Posts Tagged With: Napa

Pork Shumai

Chinese Appetizer

PORK SHUMAI

INGREDIENTS

2 garlic cloves
1″ ginger root
2 green onions
1 pound ground pork
½ tablespoon cornstarch
¾ teaspoon salt
4 teaspoons rice wine or dry sherry
½ tablespoon sesame oil
1½ tablespoons light soy sauce or soy sauce
40 wonton or gyoza wrappers
3 or so leaves Napa cabbage (You may substitute parchment paper. Be sure to punch holes in it.)
soy sauce for dipping

SPECIAL UTENSILS

kitchen towel
steamer
x-ray goggles

Makes 40 pork shumai. Takes 1 hour.

PREPARATION

Mince garlic, ginger root, and green onion. Add garlic, ginger root, green onions, ground pork, cornstarch, salt, rice wine, sesame oil, and soy sauce to large mixing bowl. Mix with hands. Add 1 tablespoon pork mixture to middle of wonton wrapper. Wet finger with water. Run finger around edges of wrapper. Wrap sides of wrappers around pork mixture. Seal edges with together with hands, starting at the bottom. Repeat until you have enough dumplings to fill steamer’s basket. Covered completed dumplings, shumai, with damp kitchen towel until they are ready for the steamer. You will likely need to steam the shumai in batches. Make another batch while the previous batch is being steamed.

Add water to bottom part of steamer until it is 1″ from reaching the steamer basket. Bring to boil using high heat. While water comes to boil, line steamer basket with 2 Napa cabbage leaves. Place dumplings on cabbage leaves.(This keeps dumplings from sticking to basket.) Leave ½” gaps between shumai. Cover steamer and steam at high heat for 5 minutes or until done. (If you neglected to pick up x-ray vision goggles at your store, you may sample one.) Remove steamed dumplings, shumai and serve. Continue until all batches have been steamed. Dip in soy sauce as desired.

TIDBITS

1) Pork shumai comes from China.

2) Chinese spare ribs also come from China.

3) As do Chinese horoscopes.

4) And Chinese fireworks.

5) We can thus conclude someone from China invented Chinese checkers.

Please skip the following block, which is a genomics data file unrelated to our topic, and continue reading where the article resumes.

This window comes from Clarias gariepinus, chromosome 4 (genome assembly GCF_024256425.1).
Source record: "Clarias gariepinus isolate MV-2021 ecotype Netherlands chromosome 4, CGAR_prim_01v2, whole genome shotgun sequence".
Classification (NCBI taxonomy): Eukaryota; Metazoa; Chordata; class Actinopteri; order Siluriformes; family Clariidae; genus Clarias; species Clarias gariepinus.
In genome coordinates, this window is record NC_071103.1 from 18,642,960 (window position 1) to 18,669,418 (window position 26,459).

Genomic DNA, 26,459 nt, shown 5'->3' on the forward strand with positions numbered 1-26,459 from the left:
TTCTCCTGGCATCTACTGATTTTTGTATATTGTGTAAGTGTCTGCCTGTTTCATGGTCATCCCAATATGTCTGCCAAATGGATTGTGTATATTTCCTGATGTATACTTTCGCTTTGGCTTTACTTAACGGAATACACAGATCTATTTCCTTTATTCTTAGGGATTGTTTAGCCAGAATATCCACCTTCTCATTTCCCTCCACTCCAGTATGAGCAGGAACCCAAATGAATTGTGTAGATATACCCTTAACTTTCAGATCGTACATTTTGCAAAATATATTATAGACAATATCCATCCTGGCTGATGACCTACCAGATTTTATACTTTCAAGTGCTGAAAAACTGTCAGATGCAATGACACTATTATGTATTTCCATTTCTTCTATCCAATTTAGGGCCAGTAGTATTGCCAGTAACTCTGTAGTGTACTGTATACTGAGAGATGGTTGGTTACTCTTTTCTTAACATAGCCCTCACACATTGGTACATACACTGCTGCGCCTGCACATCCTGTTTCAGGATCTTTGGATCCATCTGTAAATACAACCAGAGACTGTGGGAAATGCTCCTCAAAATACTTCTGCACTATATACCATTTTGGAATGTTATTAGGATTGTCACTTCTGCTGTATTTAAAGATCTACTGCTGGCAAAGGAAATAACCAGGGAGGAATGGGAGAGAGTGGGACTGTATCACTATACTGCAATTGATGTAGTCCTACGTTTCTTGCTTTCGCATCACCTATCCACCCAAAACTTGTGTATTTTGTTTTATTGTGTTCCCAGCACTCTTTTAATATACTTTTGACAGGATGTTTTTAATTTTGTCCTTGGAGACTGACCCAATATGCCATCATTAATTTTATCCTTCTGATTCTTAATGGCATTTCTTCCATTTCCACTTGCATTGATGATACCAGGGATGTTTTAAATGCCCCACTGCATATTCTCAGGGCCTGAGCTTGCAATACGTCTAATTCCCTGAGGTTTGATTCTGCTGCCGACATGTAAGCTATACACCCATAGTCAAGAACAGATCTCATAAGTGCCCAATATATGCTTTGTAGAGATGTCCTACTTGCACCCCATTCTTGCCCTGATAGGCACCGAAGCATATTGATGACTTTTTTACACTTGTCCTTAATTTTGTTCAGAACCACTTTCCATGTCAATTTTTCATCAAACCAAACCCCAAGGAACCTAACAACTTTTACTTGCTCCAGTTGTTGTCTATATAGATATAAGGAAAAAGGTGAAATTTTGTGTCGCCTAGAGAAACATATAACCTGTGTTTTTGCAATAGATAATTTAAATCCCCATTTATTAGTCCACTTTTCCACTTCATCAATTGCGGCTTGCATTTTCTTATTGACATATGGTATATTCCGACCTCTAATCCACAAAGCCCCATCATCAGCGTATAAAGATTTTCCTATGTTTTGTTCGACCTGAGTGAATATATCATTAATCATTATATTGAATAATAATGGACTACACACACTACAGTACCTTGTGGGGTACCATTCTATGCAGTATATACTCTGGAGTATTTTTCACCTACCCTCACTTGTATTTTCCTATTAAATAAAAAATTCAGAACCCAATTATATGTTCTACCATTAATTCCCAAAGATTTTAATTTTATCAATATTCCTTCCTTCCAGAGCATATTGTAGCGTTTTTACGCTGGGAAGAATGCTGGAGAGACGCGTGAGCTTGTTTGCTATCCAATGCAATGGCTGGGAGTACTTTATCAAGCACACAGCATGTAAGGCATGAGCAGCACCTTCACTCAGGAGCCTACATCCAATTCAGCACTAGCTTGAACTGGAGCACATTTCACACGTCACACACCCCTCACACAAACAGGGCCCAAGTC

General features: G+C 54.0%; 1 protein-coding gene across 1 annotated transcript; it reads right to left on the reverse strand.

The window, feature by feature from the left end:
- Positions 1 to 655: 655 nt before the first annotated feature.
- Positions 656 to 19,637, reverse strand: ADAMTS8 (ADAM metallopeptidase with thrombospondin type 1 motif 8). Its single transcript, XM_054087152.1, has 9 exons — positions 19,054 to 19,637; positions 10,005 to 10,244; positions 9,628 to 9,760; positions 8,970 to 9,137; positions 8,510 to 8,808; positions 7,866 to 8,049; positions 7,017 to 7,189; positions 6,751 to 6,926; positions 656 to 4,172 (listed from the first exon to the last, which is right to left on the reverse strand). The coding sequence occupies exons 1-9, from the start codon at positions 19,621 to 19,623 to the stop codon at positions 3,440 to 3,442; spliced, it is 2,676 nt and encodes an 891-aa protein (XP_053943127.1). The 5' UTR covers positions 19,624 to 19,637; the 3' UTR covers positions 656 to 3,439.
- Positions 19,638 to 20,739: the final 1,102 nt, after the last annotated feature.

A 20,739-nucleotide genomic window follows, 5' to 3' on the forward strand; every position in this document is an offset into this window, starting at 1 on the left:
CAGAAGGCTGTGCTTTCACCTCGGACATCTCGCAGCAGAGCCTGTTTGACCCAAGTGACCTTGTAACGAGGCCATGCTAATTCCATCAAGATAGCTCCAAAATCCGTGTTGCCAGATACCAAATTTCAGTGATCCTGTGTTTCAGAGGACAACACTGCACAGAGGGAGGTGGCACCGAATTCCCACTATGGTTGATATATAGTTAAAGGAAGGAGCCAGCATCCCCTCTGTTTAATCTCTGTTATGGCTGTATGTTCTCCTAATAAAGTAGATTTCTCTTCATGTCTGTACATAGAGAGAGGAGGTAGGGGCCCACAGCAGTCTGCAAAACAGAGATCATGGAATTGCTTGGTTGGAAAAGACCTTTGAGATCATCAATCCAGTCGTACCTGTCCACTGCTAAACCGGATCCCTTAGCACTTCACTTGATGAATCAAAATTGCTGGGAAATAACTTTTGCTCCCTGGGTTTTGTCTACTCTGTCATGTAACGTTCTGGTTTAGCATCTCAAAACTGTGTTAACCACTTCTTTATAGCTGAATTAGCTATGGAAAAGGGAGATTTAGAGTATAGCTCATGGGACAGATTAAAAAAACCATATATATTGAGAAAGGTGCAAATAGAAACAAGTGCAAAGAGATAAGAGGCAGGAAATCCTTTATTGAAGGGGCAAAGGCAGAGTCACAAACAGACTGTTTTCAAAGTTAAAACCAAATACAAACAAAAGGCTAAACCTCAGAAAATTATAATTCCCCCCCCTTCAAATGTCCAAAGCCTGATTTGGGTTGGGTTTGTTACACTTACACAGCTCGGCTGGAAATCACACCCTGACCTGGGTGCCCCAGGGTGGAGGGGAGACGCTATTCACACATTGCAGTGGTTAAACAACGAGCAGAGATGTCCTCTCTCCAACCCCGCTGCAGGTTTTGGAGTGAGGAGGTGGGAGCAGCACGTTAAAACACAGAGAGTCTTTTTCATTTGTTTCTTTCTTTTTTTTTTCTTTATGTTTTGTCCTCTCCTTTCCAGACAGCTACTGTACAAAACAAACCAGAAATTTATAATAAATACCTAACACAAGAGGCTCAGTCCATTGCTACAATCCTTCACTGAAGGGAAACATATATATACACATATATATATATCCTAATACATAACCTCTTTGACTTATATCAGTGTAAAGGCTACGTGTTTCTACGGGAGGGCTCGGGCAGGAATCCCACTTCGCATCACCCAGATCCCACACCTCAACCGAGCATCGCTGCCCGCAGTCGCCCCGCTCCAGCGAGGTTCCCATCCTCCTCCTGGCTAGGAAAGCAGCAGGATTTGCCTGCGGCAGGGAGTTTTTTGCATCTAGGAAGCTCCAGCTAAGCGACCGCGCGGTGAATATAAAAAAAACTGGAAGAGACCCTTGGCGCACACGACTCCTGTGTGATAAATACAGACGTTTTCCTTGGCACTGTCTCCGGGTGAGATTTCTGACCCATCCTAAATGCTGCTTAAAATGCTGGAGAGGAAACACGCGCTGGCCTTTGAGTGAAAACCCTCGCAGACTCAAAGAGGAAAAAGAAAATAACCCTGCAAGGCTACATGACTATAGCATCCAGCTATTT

6) Although glass marbles have been invented and produced several times throughout history and in many different locations, their popularity is cyclical.

7) Indeed in the Middle Ages, adults generally forbade children to engage in any games, whether it was Pin the Tail on the Giraffe’s Neck (PTGN) or play marbles.

8) PTGN would have died out naturally as a recreational pursuit as no child during the Middle Ages could have pinned that high on a giraffe, even if he stood on his tippy does.

9) Playing Marbles (M) also waned in popularity. Medieval Children (MC) had to hike to the wheat fields to get away from parental supervision. Unfortunately, marbles got lost immediately in the amber waves of grain. (This image would ultimately inspire our great song “America the Beautiful.”) No more marbles for play, no more games of Marbles.

10) The game Marbles came to China with the Polo brothers in the thirteenth century.

11) The Great Khan loved the game. And since he loved the game so did all his Chinese subjects. Marbles Mania (MM) was poised to take off in the Land of the Panda.

12) But alas, the Polo brothers only brought enough marbles for one game of Chinese checkers. Then tragedy struck, a mighty wind blew away two marbles. A diligent search by the palace guard recovered one marble. Not enough for a game.

13) The Polo brothers, Marco and Ralph, tried diverting the Great Khan’s wrath by giving him three-and-twenty shirts with short sleeves, and a button-down collar. Sad to say, Khan didn’t cotton to these Polo Shirts. He even ordered the brothers’ execution. Things looked grim for the Polos. Only an IRS audit could have made things worse.